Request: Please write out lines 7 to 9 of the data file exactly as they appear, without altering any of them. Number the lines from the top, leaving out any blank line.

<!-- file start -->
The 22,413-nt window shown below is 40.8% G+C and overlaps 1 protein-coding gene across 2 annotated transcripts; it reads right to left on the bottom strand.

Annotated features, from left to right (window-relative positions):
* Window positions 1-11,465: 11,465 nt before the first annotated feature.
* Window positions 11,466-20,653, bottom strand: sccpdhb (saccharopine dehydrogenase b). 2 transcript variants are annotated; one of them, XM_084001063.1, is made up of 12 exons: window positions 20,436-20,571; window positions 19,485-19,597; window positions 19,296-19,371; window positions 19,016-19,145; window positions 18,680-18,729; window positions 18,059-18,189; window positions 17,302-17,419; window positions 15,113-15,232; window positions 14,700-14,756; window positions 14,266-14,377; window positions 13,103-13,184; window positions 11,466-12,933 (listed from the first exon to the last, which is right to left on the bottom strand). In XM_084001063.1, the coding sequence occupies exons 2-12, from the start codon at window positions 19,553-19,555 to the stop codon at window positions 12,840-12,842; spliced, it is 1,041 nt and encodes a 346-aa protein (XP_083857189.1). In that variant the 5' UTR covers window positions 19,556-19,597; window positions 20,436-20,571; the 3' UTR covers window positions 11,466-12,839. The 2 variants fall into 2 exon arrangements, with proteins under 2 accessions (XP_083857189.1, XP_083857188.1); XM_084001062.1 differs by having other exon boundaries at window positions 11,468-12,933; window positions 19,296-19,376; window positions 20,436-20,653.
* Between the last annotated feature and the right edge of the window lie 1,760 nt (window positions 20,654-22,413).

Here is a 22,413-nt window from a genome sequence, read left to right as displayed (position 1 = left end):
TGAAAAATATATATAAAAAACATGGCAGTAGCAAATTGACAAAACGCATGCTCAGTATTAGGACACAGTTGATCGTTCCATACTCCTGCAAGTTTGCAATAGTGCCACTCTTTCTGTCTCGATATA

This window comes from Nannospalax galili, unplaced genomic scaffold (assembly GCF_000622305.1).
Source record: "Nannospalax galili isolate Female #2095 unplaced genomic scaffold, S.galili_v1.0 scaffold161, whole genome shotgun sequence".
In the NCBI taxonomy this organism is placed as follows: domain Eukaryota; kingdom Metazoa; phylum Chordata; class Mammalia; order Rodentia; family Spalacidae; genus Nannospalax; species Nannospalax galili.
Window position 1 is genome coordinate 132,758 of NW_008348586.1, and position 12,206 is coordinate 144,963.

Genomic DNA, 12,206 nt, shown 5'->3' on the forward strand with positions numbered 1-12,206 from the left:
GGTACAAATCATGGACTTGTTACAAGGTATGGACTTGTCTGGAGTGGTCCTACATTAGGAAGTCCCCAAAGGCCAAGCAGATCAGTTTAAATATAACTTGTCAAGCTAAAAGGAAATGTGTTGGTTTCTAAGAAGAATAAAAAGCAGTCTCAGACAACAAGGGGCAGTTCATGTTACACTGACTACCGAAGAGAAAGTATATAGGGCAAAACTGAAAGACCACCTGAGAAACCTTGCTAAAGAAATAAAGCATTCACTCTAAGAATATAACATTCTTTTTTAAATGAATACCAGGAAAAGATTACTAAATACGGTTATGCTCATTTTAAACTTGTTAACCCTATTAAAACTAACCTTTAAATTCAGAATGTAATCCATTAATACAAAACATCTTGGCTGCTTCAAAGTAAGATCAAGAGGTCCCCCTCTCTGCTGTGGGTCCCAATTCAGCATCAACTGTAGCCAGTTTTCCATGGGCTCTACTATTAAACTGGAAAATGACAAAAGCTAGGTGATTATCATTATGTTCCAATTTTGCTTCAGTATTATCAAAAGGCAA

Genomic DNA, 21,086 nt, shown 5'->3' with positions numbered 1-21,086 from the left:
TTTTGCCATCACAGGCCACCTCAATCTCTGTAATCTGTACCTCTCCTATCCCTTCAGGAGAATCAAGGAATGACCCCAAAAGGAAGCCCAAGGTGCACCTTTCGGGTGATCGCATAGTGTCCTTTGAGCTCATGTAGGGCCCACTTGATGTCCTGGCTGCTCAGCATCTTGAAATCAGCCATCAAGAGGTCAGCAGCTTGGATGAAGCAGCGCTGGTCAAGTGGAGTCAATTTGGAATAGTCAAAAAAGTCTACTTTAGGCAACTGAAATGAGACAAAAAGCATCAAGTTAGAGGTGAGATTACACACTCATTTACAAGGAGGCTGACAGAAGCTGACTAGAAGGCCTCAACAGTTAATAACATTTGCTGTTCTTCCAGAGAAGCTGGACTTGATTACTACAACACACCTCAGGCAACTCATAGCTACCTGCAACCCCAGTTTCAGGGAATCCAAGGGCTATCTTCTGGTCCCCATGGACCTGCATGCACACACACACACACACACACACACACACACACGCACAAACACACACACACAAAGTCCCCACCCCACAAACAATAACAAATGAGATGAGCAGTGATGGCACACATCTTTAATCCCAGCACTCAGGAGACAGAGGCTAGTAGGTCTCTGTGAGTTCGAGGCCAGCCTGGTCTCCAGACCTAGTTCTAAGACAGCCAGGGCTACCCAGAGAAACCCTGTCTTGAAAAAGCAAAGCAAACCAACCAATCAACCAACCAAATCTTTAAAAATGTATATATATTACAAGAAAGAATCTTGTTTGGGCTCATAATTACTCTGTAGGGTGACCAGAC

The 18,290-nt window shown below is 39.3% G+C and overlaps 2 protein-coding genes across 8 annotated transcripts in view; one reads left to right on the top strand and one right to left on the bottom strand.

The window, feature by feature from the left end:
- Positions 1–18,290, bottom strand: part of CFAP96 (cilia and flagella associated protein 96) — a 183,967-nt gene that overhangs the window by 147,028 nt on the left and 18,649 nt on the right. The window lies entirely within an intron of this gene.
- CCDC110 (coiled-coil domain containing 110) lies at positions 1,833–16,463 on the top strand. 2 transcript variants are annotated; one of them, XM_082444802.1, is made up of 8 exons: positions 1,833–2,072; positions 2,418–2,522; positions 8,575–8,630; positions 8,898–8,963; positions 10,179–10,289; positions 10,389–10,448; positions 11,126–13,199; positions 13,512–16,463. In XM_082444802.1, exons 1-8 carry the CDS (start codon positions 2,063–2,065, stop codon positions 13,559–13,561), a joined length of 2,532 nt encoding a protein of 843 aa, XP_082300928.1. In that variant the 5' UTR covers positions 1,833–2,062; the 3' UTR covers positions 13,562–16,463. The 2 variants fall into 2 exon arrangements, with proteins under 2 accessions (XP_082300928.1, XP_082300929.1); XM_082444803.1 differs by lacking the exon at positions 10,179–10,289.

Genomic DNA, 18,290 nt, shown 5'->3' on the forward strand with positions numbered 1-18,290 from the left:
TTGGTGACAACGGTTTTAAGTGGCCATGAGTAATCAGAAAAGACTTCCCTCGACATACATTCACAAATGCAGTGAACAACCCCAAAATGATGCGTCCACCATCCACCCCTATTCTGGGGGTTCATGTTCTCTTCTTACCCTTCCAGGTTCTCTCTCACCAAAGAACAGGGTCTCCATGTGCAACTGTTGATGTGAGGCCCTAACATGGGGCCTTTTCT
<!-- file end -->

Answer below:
TGAAAAATATATATAAAAAACATGGCAGTAGCAAATTGACAAAACGCATGCTCAGTATTAGGACACAGTTGATCGTTCCATACTCCTGCAAGTTTGCAATAGTGCCACTCTTTCTGTCTCGATATA

This window comes from Nannospalax galili, unplaced genomic scaffold (assembly GCF_000622305.1).
Source record: "Nannospalax galili isolate Female #2095 unplaced genomic scaffold, S.galili_v1.0 scaffold161, whole genome shotgun sequence".